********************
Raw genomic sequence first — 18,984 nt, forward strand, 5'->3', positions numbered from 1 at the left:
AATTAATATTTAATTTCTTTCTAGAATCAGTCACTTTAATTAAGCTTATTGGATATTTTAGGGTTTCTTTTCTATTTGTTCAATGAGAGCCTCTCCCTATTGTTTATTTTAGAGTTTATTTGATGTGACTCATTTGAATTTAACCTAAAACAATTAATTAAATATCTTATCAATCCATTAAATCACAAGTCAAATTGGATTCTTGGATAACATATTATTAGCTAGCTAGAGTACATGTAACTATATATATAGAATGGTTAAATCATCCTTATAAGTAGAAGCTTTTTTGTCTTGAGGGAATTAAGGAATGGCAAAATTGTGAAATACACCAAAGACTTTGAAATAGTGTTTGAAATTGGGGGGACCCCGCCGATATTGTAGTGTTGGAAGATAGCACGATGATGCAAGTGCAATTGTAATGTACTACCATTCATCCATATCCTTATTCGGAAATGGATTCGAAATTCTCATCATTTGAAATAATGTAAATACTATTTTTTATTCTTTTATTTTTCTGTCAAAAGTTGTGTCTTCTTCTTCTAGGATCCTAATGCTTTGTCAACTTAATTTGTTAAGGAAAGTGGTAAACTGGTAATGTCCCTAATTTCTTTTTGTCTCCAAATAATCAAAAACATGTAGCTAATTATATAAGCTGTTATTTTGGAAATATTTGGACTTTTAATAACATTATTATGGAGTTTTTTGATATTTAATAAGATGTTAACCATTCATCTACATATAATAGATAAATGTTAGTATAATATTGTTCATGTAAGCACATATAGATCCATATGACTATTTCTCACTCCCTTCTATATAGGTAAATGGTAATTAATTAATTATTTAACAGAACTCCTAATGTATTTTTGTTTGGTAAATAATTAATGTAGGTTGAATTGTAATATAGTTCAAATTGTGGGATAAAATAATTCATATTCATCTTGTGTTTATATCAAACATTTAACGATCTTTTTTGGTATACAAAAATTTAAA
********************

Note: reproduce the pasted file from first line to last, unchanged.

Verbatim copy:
Raw genomic sequence first — 18,984 nt, forward strand, 5'->3', positions numbered from 1 at the left:
AATTAATATTTAATTTCTTTCTAGAATCAGTCACTTTAATTAAGCTTATTGGATATTTTAGGGTTTCTTTTCTATTTGTTCAATGAGAGCCTCTCCCTATTGTTTATTTTAGAGTTTATTTGATGTGACTCATTTGAATTTAACCTAAAACAATTAATTAAATATCTTATCAATCCATTAAATCACAAGTCAAATTGGATTCTTGGATAACATATTATTAGCTAGCTAGAGTACATGTAACTATATATATAGAATGGTTAAATCATCCTTATAAGTAGAAGCTTTTTTGTCTTGAGGGAATTAAGGAATGGCAAAATTGTGAAATACACCAAAGACTTTGAAATAGTGTTTGAAATTGGGGGGACCCCGCCGATATTGTAGTGTTGGAAGATAGCACGATGATGCAAGTGCAATTGTAATGTACTACCATTCATCCATATCCTTATTCGGAAATGGATTCGAAATTCTCATCATTTGAAATAATGTAAATACTATTTTTTATTCTTTTATTTTTCTGTCAAAAGTTGTGTCTTCTTCTTCTAGGATCCTAATGCTTTGTCAACTTAATTTGTTAAGGAAAGTGGTAAACTGGTAATGTCCCTAATTTCTTTTTGTCTCCAAATAATCAAAAACATGTAGCTAATTATATAAGCTGTTATTTTGGAAATATTTGGACTTTTAATAACATTATTATGGAGTTTTTTGATATTTAATAAGATGTTAACCATTCATCTACATATAATAGATAAATGTTAGTATAATATTGTTCATGTAAGCACATATAGATCCATATGACTATTTCTCACTCCCTTCTATATAGGTAAATGGTAATTAATTAATTATTTAACAGAACTCCTAATGTATTTTTGTTTGGTAAATAATTAATGTAGGTTGAATTGTAATATAGTTCAAATTGTGGGATAAAATAATTCATATTCATCTTGTGTTTATATCAAACATTTAACGATCTTTTTTGGTATACAAAAATTTAAA